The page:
Data within this article are estimated in current prices (also called nominal terms), with the exception of real households and NPISH disposable income (RHDI), which is estimated by deflating gross disposable income using the households and NPISH final consumption expenditure implied deflator. This is to remove the effect of price inflation. Current price series are expressed in terms of the prices during the time period being estimated. In other words, they describe the prices recorded at the time of production or consumption and include the effect of price inflation over time. RHDI is a measure of the real purchasing power of households and NPISH incomes, in terms of the quantity of goods and services they would be able to purchase if prices remained constant over time. It enables users to make comparisons of households and NPISH disposable income over time.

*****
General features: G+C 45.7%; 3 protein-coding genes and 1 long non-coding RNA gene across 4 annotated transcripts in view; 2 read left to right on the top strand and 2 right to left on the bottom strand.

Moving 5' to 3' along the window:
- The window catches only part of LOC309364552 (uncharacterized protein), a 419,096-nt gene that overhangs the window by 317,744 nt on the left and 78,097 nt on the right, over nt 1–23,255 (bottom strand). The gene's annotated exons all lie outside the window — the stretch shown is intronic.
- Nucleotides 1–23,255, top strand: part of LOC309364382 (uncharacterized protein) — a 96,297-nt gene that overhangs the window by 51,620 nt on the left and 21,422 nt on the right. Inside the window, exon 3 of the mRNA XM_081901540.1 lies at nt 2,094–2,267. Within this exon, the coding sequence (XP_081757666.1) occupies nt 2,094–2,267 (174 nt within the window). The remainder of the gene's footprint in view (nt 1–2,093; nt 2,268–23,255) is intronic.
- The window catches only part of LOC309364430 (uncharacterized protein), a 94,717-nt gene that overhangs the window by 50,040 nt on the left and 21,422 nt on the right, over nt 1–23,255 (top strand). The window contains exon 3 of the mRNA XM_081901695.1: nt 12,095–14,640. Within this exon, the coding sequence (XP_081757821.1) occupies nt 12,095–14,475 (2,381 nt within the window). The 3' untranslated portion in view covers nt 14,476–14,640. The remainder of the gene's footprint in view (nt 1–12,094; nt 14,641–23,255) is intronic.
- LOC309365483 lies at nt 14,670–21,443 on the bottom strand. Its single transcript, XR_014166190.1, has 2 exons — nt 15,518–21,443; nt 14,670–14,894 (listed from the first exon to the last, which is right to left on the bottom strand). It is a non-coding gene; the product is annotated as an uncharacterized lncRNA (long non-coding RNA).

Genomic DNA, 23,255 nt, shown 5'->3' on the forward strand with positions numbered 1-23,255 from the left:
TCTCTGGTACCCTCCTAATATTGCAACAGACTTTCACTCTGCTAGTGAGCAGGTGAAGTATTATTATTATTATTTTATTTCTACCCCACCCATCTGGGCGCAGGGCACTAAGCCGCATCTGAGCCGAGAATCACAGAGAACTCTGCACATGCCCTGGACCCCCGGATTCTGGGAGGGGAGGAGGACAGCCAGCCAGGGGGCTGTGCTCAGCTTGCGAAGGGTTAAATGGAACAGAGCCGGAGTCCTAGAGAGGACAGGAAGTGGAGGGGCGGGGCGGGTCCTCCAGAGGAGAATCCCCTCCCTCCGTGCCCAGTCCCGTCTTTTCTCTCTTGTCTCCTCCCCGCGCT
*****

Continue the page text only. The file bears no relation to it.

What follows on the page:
All data in this article are adjusted for seasonality, unless otherwise stated. Seasonal adjustment removes seasonal or calendar effects from data to enable more meaningful comparisons over time.

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3. Why do we estimate cash measures of real households and NPISH disposable income (RHDI) and the saving ratio?

Estimates of real households and non-profit institutions serving households (NPISH) disposable income and the saving ratio published in the Quarterly Sector Accounts include transactions that are not directly observed by households.

For example, imputed rental represents the value of housing services that owner-occupiers derive from their homes. This is the amount that they would have to pay in rental to achieve the same consumption of housing services. Whilst this concept is important when measuring economic activity, it is not expenditure (or income) directly observed by homeowners. As a result, the national accounts measure of RHDI can differ from the perceived experience of households.